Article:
Find peace through understanding this holiday season


In Arabic-speaking and predominantly Muslim parts of the world, Christmas is known as Eid al Milad, or the Festival of the Birthday, referring to the birth of Christ. Although not an essential part of Muslim tradition, the season of Christmas and Hanukkah is still revered among Muslims because it is seen as important to the “people of the book,” or the Christians and Jews of the world. And in Muslim tradition, Jesus is considered a prophet, and the story of Hanukkah holds a place in Muslim teachings.

Criticizing Islam as “dangerous” is never OK, but for these reasons and more, this holds doubly true during the holiday season. So when President Trump retweeted posts by far-right British politician Jayda Fransen last week, portraying Muslims as violent criminals, it struck a particularly harsh and ignoble tone.

This season should be a time of understanding and giving, not bigotry and fear-mongering, so the response by White House spokeswoman Sarah Huckabee Sanders that the retweets “elevate the conversation,” and “talk about a real issue and a real threat” only perverted that ideal.

According to a Pew Research Center study, Muslims are among the fastest-growing ethnic or religious groups in the U.S., and are projected to make up roughly 2 percent of the population by 2050. This shouldn’t be a cause for alarm, however. The overwhelming majority of Muslims in America are law-abiding citizens who want nothing more than to live in peace.

Mosques in Nassau County are regular participants in food drives and charity benefits to aid the poor. In fact, it is part of their mandate to aid those in need. At the same time, they work to increase tolerance and understanding among people of all faiths. The Islamic Center of Long Island in Westbury, for example, has done tremendous outreach work, partnering with a range of local institutions, including Molloy College in Rockville Centre.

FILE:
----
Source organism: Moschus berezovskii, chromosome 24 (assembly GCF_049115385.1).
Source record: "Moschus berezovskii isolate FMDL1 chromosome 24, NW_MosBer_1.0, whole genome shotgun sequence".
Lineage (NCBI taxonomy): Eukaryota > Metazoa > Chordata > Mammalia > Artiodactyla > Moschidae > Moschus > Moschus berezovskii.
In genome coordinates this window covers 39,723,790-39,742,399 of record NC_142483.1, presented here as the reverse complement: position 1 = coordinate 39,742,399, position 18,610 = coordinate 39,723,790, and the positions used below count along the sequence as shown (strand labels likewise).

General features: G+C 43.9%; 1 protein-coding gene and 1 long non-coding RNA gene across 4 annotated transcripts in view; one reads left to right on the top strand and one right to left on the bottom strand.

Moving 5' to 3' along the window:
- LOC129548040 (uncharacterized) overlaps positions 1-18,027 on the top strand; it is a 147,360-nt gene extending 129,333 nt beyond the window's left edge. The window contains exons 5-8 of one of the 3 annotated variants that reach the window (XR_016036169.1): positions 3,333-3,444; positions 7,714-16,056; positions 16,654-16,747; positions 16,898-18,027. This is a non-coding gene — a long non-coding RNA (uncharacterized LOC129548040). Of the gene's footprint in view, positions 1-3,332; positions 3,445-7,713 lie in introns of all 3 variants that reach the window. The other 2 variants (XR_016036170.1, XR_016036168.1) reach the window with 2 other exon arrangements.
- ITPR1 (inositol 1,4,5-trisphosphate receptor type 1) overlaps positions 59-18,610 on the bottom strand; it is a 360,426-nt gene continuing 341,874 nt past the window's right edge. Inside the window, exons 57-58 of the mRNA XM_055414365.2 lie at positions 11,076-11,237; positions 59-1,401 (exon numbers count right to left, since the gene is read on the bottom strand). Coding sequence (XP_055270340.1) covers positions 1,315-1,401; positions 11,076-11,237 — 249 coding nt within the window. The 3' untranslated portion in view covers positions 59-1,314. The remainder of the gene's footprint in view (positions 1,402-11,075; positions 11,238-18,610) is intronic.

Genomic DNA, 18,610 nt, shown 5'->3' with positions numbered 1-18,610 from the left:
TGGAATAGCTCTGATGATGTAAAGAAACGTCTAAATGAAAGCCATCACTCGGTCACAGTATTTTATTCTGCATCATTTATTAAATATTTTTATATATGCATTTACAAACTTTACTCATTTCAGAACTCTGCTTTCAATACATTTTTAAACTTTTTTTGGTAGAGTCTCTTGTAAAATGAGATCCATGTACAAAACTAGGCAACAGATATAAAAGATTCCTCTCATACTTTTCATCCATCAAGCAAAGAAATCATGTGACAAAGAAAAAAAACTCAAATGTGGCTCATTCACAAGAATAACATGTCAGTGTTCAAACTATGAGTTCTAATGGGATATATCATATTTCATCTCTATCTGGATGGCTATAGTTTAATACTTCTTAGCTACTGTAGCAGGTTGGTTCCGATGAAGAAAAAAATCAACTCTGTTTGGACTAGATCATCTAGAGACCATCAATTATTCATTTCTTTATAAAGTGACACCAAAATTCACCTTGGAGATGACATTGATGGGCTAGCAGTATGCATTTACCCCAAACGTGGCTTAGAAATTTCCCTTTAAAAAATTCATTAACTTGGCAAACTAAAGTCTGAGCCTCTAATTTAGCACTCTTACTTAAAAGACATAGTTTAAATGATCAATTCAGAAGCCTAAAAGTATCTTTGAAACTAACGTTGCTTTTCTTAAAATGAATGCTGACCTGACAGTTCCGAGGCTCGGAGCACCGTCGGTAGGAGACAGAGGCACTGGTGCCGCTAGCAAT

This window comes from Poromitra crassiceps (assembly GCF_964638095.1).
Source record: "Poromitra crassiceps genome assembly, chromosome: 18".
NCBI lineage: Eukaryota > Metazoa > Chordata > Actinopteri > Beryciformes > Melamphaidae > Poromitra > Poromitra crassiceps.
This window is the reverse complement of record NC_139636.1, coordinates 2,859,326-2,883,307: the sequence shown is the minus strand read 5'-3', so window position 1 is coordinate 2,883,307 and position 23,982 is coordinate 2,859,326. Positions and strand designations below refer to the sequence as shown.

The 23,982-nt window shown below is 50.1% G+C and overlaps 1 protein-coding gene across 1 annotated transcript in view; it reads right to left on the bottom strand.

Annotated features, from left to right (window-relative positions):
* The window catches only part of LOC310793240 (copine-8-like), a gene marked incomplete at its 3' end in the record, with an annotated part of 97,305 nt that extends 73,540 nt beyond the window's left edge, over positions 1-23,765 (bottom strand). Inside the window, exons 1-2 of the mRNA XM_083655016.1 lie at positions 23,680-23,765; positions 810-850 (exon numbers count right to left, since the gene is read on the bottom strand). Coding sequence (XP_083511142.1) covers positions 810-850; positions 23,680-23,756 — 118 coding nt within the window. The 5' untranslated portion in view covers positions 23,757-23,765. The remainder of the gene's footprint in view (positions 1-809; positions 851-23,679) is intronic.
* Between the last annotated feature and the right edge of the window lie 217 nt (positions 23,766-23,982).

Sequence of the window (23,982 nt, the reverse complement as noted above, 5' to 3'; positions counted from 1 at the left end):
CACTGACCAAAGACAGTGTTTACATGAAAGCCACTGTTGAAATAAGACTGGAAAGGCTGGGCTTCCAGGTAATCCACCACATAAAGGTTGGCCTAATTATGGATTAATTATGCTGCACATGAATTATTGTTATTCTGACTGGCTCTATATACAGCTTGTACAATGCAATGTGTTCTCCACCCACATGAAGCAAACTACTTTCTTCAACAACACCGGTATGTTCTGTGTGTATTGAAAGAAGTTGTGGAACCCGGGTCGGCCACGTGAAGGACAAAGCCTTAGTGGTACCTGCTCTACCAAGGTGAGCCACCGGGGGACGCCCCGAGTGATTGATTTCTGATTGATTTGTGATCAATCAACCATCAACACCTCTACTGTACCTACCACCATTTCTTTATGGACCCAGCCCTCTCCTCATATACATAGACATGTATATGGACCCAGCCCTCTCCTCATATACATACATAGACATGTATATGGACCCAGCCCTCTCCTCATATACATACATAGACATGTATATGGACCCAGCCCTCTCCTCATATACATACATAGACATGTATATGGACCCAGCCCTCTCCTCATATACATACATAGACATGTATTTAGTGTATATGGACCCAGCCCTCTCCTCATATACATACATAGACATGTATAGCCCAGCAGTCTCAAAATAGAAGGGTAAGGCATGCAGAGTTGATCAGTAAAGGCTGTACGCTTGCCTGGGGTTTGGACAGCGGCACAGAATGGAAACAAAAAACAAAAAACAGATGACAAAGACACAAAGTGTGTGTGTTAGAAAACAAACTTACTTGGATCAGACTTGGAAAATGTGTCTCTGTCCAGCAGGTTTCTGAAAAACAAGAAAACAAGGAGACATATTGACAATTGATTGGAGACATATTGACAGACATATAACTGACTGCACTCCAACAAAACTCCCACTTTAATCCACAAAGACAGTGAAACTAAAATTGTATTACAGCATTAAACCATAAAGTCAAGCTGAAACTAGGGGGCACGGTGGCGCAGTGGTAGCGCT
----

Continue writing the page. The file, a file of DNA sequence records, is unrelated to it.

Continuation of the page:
A November Pew report, however, revealed that in 2016, assaults against Muslims in the U.S. surpassed 2001 levels, when they spiked in the wake of the 9/11 attacks. There were 127 reported victims of assault in 2016, compared with 93 in 2001, according to FBI statistics. It appears that the inflammatory rhetoric we have seen over the past two years has emboldened people who feel threatened by a religion that is unfamilar to so many.

While recent years have seen an uptick in attacks on U.S. soil by radicalized American Muslims, mass shootings by non-Muslims are still far more common. On Long Island, where there are roughly 80,000 Muslims, there is no indication that they commit crimes at higher rates than members of any other religious group.

We can’t know whether proposals from the top for travel and immigration bans and tougher vetting of Muslim migrants are inspired by cynical political opportunism or of genuine fear caused by ignorance. Either way, they are woefully misguided and, most important, dangerous.

Treating religion as the problem only serves to mask the real causes of religiously motivated violence, which is often rooted in political and economic factors. Yes, many predominantly Muslim countries in Africa, the Middle East and Southeast Asia have been rocked by violence in recent decades, but much of it has origins in local and international politics. Many of these countries were once colonies of European empires, and many have limited economic autonomy under international banking agreements.

These factors have frequently been identified by scholars as leading to gross inequality, disenfranchisement and resentment of corrupt, ineffectual and often authoritarian governments, often backed by Western powers.

In Europe, where terrorist attacks by Muslims are more common than in the U.S., economic and social factors have led to mass disenfranchisement and segregation of Muslim communities. We also must not forget the billions of dollars of Saudi money flowing into religious schools, spreading a uniquely conservative brand of Islam that preaches exclusion and intolerance.

Make no mistake: This isn’t an appeal for political correctness at the expense of safety and security. Instead, it is an entreaty to think of our Muslim neighbors as people with the same concerns and aspirations as anyone else. This holiday season, try to dig deep to find empathy for them. Claims that they have a greater potential for violence have no basis in reality. Don’t buy into them, especially now. This should be a time for understanding.